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Showing results for tags 'non-greyhound'.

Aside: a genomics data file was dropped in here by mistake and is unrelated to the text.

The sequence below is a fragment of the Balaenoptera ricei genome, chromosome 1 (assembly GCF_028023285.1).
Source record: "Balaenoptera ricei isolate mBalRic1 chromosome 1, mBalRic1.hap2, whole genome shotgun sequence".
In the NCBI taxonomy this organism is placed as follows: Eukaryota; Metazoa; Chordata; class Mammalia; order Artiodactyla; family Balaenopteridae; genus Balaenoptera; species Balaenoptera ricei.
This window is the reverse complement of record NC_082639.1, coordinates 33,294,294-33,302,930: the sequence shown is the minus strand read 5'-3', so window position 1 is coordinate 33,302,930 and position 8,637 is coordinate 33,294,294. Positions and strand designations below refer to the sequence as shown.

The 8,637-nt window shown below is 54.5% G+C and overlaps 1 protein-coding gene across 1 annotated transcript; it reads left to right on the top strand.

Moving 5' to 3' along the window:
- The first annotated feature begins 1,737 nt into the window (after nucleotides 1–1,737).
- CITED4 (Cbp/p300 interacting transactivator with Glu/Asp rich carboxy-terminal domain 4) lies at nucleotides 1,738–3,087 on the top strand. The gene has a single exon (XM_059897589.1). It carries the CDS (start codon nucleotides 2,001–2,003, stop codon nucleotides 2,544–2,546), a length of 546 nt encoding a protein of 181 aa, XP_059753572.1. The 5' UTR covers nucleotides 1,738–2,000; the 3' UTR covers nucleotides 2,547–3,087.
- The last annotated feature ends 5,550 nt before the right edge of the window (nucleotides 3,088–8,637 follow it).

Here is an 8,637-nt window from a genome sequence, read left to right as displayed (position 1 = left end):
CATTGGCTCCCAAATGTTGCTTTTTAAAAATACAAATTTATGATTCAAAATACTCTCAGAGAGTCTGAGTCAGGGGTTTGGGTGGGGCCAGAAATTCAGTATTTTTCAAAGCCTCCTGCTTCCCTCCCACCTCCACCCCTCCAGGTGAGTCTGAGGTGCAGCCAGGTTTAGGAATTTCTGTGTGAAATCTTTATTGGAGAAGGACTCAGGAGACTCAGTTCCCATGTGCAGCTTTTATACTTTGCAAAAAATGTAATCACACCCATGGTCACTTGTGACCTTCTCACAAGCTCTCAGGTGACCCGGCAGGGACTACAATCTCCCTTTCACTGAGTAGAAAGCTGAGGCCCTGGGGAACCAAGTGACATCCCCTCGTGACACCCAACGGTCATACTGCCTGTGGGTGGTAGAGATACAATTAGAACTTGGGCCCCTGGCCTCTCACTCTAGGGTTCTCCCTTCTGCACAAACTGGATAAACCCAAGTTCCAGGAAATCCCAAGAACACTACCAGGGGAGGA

My mom's cairn terrier Molly hasn't been doing well and I wanted to get some insight from you guys to possibly pass on to her. Apparently she's been "off" for a bit - lethargic (going upstairs and sleeping instead of staying downstairs iwth my mom like she normally would, not wanting to walk or getting part way in and then just laying down) & not as interested in eating for a while, but my mom initially thought it was the heat. Then she noticed that she was gaining weight despite her decreased appetite so she took her in to the vet and they discovered that her liver values are really high. They're all very high, but the ALP was off the charts (literally, the upper limit the machine can measure is 2400 and her value read 2400+). She also started drinking a LOT of water this weekend although that hadn't been a symptom up until that point. The blood work was done about 2 weeks ago (maybe slightly less) and she's been on Amoxy and Flagyl since then. At that time, they did an ultrasound and found a "humongous" liver (literally what is written in the vet's notes in her chart) and an enlarged gall bladder. They did a bile test on Friday, results will come in tomorrow. Other blood work was within normal ranges (T4 was very good). Vet wants to wait another week (so total 3 wks on ABs) before redoing the liver values as he felt that amt of time was needed to see improvement if this is an infection. The other thing he had mentioned was Cushing's, which my mom didn't think fit, but after seeing the water consumption this wkd (new symptom) I am suspicious. She is really fat - she's always run a little big for a cairn, around 16 or 17 lbs, but she weighed in at 24 lbs at the vet, which is a huge increase for a dog that small! I thought she looked a little pot-bellied, but it was really tough to tell just because she was so big (not to mention that she's got a very furry bell) so that may have been my imagination. Anyway, I was wondering if this sounded like anything in particular to you guys, or if there are next steps you would recommend. I did suggest my mom see a specialist, but she is very confident in her vet and while she isn't saying she wont' see one (he's even mentioned that as a possibility moving forward) she wants to move through his recommended steps/tests first because she trusts him, which I understand. She did say she was going to ask him to pursue the Cushing's test after I did a little research and we talked about it (I read ALP in particular runs high in Cushing's, plus there was the new water drinking symptoms, and we looked at her blood work together and while the bar on the cholesterol reading read in the top third of normal, the value read something like 331 when the upper limit on the bar was 200something - if that makes sense - and I had read that chol can be elevated wtih Cushing's as well). Anyway, any input would be appreciated. Tx!